About ECRI


Other CM Decisions

Internal Rules of Procedure

ECRI members

ECRI observers

ECRI in short



Country Monitoring Work

Work on General Themes



Annual reports 



Search (New HUDOC-ECRI database)

Press Releases









Restricted access

Access members

Password reset (expires every two months)


ECRI’s Round Table in Ukraine

Great Conference Hall of the National Academy of Sciences of Ukraine
Kiev, 7 May 2009


Ukrainian version

ECRI’s Round Table in Ukraine is part of a series of national round tables in the member States of the Council of Europe, which are organised by the European Commission against Racism and Intolerance (ECRI) of the Council of Europe in the framework of its Programme of action on relations with civil society.

These national round tables are regularly organised following the publication of ECRI’s country monitoring reports, in which ECRI thoroughly analyses the situation as regards racism and intolerance in each country and makes suggestions and proposals as to how to tackle the problems identified. The main aim of these round tables is to encourage reflection in the governmental and non-governmental circles concerned, by bringing together the relevant national actors in this field: government officials; representatives of national human rights institutions; representatives of local and regional authorities; parliamentarians; victims of discrimination; academics; NGOs etc. The objective is to develop together ideas as to how to solve the problems of racism identified in the country and to ensure the implementation of ECRI's specific recommendations.

The main themes of ECRI’s Round Table in Ukraine are: (1) ECRI’s report on Ukraine; (2) responding to racially motivated violence; (3) the fight for equality – implementing anti-discrimination laws; (4) racism, xenophobia, antisemitism and intolerance in public discourse and in the public sphere.

In its third Report on Ukraine, ECRI noted that on 27 March 2006, Ukraine ratified Protocol No. 12 to the European Convention on Human Rights. This instrument, which entered into force in Ukraine on 1 July 2006, provides for a general prohibition of discrimination. In its third report, ECRI also acknowledged that in recent years, Ukraine has made progress in a number of the fields covered in its second report. For example, in March 2007, the State Committee for Nationalities and Religion became fully operational, receiving asylum applications and combating racism and racial discrimination among other tasks. In addition, the Office of the Ombudsman has conducted a monitoring program on the situation of minority groups in Ukraine.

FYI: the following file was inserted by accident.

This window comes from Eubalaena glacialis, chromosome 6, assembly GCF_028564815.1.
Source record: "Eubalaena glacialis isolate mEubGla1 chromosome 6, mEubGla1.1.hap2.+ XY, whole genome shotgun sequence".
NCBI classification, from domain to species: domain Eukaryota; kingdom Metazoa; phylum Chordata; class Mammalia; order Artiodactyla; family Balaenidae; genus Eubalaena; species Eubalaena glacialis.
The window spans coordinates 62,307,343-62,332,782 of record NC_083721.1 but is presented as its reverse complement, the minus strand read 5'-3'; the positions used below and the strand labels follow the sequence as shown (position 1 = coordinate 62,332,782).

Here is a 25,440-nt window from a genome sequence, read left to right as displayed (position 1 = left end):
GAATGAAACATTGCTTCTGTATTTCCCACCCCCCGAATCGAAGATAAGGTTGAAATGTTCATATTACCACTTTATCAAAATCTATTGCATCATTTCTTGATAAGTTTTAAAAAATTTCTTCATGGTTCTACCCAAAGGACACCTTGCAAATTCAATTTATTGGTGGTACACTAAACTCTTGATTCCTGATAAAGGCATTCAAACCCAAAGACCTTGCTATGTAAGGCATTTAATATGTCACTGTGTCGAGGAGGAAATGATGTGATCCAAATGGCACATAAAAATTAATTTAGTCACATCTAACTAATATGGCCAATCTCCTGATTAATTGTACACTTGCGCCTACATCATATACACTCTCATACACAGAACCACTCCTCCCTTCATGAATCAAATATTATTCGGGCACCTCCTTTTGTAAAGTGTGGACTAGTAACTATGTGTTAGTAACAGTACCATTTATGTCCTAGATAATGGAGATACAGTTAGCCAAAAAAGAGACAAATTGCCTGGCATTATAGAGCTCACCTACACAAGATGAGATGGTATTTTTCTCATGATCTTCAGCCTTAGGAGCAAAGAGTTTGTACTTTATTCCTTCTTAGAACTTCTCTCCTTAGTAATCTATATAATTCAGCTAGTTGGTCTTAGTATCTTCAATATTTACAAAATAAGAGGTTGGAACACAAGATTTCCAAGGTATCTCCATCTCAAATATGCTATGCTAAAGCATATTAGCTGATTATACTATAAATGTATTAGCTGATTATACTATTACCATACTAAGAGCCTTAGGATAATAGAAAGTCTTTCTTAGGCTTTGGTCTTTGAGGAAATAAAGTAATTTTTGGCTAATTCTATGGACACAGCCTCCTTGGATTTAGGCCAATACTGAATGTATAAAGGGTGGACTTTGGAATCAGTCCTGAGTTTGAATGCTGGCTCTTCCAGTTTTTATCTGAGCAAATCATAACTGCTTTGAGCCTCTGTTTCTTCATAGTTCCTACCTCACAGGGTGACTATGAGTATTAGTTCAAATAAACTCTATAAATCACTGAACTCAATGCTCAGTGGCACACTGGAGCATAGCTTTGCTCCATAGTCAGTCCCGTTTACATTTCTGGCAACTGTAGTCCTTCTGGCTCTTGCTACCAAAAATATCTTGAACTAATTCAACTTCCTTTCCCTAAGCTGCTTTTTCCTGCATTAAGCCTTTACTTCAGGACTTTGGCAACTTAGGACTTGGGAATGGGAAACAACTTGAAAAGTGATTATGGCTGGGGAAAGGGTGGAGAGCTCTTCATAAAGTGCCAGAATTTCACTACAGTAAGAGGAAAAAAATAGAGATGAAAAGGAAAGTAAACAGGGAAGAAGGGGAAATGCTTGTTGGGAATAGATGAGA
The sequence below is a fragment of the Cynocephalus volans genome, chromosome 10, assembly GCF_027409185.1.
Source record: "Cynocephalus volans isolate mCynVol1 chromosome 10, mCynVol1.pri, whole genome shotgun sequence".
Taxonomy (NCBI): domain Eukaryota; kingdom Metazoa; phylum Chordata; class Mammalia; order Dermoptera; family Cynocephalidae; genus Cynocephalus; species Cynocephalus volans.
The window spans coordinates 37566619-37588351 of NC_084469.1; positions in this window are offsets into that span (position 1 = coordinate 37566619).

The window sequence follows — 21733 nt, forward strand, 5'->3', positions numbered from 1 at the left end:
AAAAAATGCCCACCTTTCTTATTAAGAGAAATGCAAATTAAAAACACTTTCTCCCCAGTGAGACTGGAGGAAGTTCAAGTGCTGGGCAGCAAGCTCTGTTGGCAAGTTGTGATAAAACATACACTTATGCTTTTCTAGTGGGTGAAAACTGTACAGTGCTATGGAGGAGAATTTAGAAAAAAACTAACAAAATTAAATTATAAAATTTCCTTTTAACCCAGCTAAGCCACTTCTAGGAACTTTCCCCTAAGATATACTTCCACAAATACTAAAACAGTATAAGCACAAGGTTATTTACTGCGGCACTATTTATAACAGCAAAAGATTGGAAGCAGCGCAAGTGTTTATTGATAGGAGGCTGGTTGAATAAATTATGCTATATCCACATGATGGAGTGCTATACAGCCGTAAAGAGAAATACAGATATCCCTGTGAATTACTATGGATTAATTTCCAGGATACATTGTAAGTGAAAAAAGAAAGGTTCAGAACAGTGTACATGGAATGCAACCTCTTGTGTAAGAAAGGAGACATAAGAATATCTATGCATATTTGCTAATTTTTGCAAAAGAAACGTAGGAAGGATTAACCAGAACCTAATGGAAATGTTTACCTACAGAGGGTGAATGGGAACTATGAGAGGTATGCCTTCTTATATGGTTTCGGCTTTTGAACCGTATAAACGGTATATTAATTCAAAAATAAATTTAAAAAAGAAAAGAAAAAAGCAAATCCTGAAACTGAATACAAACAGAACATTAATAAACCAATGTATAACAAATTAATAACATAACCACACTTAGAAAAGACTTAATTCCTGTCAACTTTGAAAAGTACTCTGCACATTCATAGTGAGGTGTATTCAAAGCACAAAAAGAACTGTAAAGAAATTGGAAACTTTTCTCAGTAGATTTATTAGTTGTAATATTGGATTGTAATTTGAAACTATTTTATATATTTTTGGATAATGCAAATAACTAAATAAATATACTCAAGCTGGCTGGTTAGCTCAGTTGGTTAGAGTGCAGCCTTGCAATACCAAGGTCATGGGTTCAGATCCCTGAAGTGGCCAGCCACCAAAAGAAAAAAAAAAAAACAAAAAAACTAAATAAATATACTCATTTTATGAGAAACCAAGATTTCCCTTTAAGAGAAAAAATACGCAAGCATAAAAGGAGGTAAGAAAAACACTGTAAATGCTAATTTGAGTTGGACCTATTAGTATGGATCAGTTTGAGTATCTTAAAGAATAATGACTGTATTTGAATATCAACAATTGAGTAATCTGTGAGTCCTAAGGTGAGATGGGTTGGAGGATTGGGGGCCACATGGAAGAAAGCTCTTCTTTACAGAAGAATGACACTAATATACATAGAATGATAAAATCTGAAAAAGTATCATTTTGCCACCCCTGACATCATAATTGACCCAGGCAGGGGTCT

At the same time, in its third Report on Ukraine, ECRI expressed its concern that criminal legislation against racially motivated crimes had not been strengthened and that the authorities had not yet adopted a comprehensive body of civil and administrative anti-discrimination law. Although the program for Roma achieved some success by raising local authorities’ awareness of the problems facing Roma, ECRI noted that it was insufficiently funded and that members of this community still faced many inequalities in areas such as education, employment and housing. Due to the inadequacy of the legislation against incitement to racial hatred and the lack of a monitoring system for antisemitic incidents, there had been very few prosecutions against people who made antisemitic statements or published antisemitic literature. ECRI also noted that in the Crimea, racially motivated violence primarily targeting Crimean Tatars and Jewish communities had increased and more measures were necessary to ensure peaceful coexistence among the different communities living in that region.

All of these issues will be discussed at the Round Table in Ukraine with representatives of the relevant governmental agencies and victims of discrimination in the light of the existing legislative and institutional framework for combating racism and racial discrimination in Ukraine. One full session will deal with the question of how best to respond to racially motivated violence, with special emphasis on the role of the criminal justice system in this regard. Finally, the dangers of racism, xenophobia, antisemitism and intolerance in public discourse and in the public sphere will also be analysed in more detail by experts in this field.

ECRI hopes that an open debate among all relevant actors on these important issues will help identify effective ways of better implementing existing initiatives, and will also provide the necessary impetus for further reform in Ukraine.